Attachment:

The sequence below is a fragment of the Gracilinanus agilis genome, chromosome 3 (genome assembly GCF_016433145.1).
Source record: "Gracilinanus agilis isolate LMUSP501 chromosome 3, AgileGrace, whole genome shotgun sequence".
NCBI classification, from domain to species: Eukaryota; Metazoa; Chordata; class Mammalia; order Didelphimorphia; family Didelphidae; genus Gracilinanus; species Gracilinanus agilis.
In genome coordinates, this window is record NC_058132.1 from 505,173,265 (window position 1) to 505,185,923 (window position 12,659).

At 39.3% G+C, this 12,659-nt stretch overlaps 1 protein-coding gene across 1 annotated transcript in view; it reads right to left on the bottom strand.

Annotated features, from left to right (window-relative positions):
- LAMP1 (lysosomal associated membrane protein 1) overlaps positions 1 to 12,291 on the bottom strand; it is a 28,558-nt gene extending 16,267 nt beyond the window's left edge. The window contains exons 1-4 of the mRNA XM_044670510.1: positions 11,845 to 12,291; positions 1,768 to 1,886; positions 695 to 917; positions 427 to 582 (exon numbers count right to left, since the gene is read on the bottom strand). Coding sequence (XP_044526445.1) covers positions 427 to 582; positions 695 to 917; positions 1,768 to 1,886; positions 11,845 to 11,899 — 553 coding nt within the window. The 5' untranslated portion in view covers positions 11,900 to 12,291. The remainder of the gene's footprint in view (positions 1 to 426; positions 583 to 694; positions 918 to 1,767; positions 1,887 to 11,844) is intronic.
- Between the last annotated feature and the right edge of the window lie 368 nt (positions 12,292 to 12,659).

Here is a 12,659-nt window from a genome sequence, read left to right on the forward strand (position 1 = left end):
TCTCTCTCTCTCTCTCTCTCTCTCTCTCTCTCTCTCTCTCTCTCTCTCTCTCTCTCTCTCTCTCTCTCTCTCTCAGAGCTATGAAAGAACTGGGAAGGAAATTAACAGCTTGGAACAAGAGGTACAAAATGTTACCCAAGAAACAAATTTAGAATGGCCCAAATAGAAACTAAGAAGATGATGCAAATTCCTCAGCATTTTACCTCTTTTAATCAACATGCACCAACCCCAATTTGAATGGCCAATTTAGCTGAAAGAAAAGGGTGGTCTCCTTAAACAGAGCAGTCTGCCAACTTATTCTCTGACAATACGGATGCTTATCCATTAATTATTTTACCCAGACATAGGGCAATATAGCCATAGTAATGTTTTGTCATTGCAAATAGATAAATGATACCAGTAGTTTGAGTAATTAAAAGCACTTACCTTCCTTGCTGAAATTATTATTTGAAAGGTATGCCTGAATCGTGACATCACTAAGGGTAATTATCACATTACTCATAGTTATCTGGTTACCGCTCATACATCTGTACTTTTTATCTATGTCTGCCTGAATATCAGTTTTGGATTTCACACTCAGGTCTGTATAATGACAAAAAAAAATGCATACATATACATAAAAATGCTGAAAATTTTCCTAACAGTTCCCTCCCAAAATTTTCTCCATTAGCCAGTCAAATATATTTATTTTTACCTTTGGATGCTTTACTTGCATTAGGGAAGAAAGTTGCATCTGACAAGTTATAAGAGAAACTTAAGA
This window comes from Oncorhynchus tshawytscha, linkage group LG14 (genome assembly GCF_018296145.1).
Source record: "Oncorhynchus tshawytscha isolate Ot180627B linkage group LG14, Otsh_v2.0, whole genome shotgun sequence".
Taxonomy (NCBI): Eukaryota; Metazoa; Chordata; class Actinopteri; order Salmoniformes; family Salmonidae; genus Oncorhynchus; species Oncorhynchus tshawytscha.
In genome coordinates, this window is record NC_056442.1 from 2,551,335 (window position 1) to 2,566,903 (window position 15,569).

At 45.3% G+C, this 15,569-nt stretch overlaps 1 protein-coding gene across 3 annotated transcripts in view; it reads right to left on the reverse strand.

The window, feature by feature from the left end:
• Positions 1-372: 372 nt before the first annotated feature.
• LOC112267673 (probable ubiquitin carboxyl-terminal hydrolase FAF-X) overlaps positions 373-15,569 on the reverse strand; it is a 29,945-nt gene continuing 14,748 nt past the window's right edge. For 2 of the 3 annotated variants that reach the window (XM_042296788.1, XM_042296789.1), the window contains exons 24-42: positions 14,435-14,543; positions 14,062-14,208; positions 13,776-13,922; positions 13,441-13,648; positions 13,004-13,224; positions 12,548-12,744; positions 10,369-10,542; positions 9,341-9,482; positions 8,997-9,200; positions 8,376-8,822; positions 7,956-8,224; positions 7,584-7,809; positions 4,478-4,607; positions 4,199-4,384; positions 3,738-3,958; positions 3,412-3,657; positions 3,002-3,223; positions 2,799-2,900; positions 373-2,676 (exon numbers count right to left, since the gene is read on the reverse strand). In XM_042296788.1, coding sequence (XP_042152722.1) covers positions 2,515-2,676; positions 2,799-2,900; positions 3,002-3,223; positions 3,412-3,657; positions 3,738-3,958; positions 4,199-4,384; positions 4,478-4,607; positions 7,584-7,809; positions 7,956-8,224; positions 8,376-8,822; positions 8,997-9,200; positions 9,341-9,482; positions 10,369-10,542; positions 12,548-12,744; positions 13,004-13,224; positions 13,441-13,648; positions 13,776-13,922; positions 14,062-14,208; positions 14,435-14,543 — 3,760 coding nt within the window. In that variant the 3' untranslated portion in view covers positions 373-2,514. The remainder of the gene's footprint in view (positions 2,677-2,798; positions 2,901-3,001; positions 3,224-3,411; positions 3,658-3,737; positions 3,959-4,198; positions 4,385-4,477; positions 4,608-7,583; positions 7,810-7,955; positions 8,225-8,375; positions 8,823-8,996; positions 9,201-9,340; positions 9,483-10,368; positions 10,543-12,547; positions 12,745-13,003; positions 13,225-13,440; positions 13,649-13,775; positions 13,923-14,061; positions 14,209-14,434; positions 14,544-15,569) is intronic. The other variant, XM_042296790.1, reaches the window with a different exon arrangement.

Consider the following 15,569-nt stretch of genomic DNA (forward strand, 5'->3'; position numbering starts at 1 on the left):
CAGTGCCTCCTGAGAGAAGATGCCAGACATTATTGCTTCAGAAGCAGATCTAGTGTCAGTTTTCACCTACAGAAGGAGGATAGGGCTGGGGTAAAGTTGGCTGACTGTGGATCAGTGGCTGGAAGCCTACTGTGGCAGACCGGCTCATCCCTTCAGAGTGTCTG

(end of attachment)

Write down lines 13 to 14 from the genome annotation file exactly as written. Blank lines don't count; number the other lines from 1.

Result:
Taxonomy (NCBI): Eukaryota; Metazoa; Chordata; class Actinopteri; order Salmoniformes; family Salmonidae; genus Oncorhynchus; species Oncorhynchus tshawytscha.
In genome coordinates, this window is record NC_056442.1 from 2,551,335 (window position 1) to 2,566,903 (window position 15,569).